“we are suspect men birds earth wrists cuffed
bent over the hood of evening
what are they asking what have we done?
who can blame the birds (whose hearts are a thousand chemicals)
that they hallucinate
the rayon day-cover of the moon?
who decides? who commands the visions of the beasts?
beloved be the mini-flashlights of their notes turned on too early fading
birds too clover in the dusk now to sing
hardly being with
neglected slight-wings of the ardent mother of atrocity
birds! she uses two eggs
cracks them in the middle”
— Cal Bedient, from “Evening in the Company of Undecided Birds”
a thunderstorm hung on the rooftops,
then broke, in lightning, in torrents.
I stared at lines of cement, of glass
with screams inside them, wounds mixed in and limbs,
mine also, who have survived. Carefully, looking
now at the bricks, embattled, now at the dry page,
I heard the word
of a poet expire, or change
to another voice, no longer for us. The oppressed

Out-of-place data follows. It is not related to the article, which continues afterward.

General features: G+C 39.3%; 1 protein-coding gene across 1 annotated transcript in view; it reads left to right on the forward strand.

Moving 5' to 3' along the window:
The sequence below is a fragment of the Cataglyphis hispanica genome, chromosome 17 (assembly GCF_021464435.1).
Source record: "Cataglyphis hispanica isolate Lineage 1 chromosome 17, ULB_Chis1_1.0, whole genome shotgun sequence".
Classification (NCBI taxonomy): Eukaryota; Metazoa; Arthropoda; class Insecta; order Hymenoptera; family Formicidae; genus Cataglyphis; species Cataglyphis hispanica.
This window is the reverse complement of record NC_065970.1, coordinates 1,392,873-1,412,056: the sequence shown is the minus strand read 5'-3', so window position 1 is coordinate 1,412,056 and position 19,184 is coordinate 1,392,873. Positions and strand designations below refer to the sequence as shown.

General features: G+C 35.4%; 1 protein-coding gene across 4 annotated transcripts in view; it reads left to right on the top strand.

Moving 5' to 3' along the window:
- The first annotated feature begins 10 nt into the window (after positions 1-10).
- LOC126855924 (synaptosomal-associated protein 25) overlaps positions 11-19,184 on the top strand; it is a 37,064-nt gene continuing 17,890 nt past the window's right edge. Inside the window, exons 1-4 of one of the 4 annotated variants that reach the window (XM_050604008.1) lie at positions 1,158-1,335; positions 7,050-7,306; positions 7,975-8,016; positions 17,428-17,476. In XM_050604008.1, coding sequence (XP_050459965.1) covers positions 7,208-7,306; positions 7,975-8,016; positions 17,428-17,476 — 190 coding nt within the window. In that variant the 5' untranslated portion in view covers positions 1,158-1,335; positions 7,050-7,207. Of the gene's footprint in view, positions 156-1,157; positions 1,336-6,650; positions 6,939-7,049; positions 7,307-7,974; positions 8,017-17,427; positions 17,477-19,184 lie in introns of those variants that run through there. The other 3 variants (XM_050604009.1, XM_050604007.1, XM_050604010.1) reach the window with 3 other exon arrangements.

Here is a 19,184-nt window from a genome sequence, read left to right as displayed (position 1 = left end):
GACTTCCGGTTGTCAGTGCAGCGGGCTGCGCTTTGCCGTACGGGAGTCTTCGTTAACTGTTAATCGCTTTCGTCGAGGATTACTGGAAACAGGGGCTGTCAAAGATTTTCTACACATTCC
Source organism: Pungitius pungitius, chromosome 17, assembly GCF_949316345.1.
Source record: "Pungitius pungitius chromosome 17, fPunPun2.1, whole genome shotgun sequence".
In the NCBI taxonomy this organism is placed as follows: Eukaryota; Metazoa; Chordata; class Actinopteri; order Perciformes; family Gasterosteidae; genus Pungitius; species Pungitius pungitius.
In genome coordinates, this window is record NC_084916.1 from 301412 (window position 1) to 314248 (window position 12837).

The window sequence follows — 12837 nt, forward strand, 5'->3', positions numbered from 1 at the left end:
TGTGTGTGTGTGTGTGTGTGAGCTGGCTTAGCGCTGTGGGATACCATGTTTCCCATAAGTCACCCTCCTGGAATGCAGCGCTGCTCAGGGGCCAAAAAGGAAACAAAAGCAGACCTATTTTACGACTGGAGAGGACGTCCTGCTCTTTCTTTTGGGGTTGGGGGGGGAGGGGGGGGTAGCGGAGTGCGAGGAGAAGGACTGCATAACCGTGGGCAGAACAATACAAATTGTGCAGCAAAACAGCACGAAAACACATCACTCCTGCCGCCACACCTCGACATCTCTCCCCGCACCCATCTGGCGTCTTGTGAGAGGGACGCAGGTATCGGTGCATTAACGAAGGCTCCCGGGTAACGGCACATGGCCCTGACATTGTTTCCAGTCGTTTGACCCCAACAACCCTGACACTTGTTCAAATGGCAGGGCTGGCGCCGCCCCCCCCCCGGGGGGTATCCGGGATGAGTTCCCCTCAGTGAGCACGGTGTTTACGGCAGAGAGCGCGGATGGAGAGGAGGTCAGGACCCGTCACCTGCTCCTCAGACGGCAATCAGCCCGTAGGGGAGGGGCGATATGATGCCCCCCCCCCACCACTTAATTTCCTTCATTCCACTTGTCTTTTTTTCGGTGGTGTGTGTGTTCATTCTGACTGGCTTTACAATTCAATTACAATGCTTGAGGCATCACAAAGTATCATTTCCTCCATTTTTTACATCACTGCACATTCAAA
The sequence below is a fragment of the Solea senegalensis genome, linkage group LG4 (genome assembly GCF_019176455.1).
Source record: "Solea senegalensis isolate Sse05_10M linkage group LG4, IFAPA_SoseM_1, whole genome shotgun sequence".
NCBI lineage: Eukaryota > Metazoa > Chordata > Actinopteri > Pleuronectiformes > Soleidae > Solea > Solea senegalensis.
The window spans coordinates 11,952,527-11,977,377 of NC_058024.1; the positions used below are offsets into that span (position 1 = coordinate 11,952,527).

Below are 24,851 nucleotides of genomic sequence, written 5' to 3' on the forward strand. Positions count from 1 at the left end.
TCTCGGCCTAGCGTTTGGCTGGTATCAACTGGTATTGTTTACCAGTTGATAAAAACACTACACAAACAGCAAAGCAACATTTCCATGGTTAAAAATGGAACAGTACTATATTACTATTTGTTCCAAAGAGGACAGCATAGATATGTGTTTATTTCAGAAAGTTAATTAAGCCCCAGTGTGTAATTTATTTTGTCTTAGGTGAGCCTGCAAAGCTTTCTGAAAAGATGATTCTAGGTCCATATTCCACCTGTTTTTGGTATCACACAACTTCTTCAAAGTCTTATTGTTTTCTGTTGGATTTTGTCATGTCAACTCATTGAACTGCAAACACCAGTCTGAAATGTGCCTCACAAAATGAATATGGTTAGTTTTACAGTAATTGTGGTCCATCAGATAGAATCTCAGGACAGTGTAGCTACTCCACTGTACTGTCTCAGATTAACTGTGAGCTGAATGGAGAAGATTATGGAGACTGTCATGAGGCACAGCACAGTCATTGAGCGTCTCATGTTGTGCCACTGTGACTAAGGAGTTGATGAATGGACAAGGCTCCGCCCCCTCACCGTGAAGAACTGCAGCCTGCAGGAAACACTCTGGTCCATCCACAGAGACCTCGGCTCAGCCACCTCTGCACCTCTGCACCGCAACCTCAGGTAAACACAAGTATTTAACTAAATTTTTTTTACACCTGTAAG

are oppressed and quiet, the quiet oppressors
talk on the telephone, hatred is courteous, and I too
begin to think I no longer know who’s to blame.
Write, I say to myself, hate those
who gently lead into nothingness
the men and women who are your companions
and think they no longer know. Among the enemies’ names
write your own too. The thunderstorm,
with its crashing, has passed. To copy
those battles nature’s not strong enough. Poetry
changes nothing. Nothing is certain. But write.
“All things considered, it’s a gentle and undemanding
planet, even here. Far gentler
Here than any of a dozen other places. The trouble is
always and only with what we build on top of it.
There’s nobody else to blame. You can’t fix it and you
can’t make it go away. It does no good appealing
To some ill-invented Thunderer
Brooding above some unimaginable crag…
It’s ours. Right down to the last small hinge it
all depends for its existence
Only and utterly upon our sufferance…
You can’t fix it. You can’t make it go away.
I don’t know what you’re going to do about it,
But I know what I’m going to do about it. I’m just
going to walk away from it. Maybe
A small part of it will die if I’m not around
feeding it anymore.”
-Lew Welch, from “Chicago Poem” (via)